Film: P.C., Phone Home

According to the Los Angeles Times, which ought to know, Hollywood is cleaning up on G- and PG-rated movies. Three of the four top-grossing films of 2001—Harry Potter and the Sorcerer’s Stone, Shrek, and Monsters, Inc.—were made for kids, and a number of similar pictures also did unexpectedly well. No doubt this has something to do with the fact that most of the other movies released last year were idiotic—I’m struck by how many of my twenty-something friends have taken to complaining bitterly about the decerebrate state of American filmmaking—but it is also a significant phenomenon in its own right, one that has not escaped the attention of the bean-counters. Two California academics recently published a study in the Journal of Business showing that G-rated films are safer investments than their R-rated counterparts, and virtually every studio in town now has family-oriented fare moving into the pipeline.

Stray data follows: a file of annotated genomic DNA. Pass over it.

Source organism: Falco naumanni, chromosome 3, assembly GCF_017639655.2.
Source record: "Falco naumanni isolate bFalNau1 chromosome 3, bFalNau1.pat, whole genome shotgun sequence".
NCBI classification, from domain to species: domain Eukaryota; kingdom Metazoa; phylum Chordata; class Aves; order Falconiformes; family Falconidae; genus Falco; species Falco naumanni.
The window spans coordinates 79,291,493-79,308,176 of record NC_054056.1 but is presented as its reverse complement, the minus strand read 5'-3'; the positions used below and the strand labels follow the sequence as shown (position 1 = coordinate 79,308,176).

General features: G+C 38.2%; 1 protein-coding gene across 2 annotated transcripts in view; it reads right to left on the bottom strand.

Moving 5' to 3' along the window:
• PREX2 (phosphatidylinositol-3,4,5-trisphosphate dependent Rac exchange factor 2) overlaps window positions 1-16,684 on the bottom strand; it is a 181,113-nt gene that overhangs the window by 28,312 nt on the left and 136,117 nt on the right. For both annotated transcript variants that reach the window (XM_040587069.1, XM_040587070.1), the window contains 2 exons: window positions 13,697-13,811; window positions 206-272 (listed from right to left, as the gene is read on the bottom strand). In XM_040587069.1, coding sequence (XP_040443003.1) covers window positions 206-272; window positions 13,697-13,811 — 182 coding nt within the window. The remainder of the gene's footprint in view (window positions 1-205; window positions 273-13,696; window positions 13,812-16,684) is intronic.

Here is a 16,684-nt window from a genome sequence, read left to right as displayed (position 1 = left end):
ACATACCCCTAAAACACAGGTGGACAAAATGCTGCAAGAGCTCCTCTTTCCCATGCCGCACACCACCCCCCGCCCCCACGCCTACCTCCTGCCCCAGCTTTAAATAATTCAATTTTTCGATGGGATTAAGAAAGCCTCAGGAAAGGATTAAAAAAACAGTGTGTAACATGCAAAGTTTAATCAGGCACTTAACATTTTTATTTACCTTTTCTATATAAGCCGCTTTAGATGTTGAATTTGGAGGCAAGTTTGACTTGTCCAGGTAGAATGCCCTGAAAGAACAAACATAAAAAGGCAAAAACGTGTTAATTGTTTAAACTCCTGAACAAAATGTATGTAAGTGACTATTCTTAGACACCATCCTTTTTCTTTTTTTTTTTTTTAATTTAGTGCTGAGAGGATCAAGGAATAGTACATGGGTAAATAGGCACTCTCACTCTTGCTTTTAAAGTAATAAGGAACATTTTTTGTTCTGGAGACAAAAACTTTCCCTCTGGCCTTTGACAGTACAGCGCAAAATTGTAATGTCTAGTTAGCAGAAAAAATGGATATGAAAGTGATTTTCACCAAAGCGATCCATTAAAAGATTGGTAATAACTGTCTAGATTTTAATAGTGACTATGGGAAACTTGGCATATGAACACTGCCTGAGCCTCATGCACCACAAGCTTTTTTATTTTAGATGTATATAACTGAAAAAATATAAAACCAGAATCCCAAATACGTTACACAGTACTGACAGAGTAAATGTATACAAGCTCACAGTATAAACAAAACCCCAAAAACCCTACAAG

Not that such films necessarily go over big. Steven Spielberg, for example, refurbished and reissued E.T, the Extra-Terrestrial on the occasion of its 20th birthday, and it flopped. I saw it on a Sunday afternoon in Manhattan, and nobody else was there except for nostalgia-ridden baby boomers and their small children. So far as I could tell, there wasn’t a single unescorted teenager in the whole theater.

Various plausible-sounding excuses have been made for the failure of E.T., but I suspect the main reason is that Generation Y found it slow-paced and soft-centered. American mass culture, after all, has changed—mutated, really—since 1982. Today’s teenagers, having grown up on a steady diet of three-minute-long plotless music videos, want to see lots and lots of stuff happening all the time, accompanied by rap and rock instead of John Williams imitating Erich Wolfgang Korngold. Moreover, the tone of the movies and TV shows popular among teens and “tweens” is cynical, flippant, and, above all, knowing, larded with sexual double entendres and oblique pop-culture references, whereas E.T. is uncynical to the point of downright earnestness.